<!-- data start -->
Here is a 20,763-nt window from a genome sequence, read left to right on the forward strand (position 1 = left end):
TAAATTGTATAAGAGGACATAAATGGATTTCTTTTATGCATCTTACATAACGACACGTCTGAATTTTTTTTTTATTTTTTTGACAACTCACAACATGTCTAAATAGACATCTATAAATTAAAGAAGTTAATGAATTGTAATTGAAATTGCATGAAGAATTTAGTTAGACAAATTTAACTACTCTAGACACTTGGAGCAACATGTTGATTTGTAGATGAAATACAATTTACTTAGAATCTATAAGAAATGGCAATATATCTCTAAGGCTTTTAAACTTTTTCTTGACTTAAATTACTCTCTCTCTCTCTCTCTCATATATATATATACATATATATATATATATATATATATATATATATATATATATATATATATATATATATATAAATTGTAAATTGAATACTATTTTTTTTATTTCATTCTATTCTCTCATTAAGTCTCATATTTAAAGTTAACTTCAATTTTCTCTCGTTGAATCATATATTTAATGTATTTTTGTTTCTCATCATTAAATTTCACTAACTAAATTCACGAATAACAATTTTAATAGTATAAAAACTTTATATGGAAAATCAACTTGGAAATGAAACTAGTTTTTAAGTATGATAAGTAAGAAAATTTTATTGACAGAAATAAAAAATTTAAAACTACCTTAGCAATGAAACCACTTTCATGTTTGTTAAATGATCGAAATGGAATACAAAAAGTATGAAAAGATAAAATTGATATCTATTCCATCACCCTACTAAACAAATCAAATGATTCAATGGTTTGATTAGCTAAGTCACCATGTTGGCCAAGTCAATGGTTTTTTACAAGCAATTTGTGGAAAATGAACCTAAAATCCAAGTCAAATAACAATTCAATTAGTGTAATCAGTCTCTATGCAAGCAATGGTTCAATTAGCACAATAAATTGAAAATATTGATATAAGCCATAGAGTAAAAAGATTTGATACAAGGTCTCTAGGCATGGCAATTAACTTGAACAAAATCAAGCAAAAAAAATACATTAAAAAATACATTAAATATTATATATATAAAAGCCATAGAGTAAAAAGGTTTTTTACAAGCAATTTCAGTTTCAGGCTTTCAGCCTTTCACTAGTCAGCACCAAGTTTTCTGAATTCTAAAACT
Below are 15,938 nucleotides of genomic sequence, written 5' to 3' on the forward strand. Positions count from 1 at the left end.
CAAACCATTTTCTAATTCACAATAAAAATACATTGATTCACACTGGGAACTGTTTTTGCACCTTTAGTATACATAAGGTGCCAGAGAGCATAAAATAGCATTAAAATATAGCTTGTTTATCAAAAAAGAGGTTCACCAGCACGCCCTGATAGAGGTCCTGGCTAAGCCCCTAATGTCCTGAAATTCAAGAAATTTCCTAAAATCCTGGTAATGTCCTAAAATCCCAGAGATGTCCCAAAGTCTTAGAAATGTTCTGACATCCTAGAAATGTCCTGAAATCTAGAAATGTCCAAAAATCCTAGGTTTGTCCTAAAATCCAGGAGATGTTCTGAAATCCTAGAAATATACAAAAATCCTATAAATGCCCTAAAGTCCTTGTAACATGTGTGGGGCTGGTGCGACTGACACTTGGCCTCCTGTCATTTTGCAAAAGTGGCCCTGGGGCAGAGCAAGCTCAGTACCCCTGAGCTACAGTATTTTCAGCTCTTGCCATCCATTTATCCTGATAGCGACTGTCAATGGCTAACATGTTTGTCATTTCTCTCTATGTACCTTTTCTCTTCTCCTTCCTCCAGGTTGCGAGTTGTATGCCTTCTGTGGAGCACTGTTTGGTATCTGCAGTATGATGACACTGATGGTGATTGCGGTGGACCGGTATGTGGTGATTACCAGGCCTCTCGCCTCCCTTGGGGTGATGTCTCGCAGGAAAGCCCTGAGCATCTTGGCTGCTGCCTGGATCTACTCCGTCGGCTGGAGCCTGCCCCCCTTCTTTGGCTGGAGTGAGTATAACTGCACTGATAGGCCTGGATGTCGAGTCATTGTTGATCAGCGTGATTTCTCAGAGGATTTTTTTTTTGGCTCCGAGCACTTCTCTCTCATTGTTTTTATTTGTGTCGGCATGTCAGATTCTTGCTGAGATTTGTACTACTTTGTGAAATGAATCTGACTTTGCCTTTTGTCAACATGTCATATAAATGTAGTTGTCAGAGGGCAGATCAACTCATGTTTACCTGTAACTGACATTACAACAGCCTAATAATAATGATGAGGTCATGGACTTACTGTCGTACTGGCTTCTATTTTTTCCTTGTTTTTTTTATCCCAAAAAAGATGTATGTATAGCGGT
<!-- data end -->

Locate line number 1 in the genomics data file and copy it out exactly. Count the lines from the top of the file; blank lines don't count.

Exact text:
Here is a 20,763-nt window from a genome sequence, read left to right on the forward strand (position 1 = left end):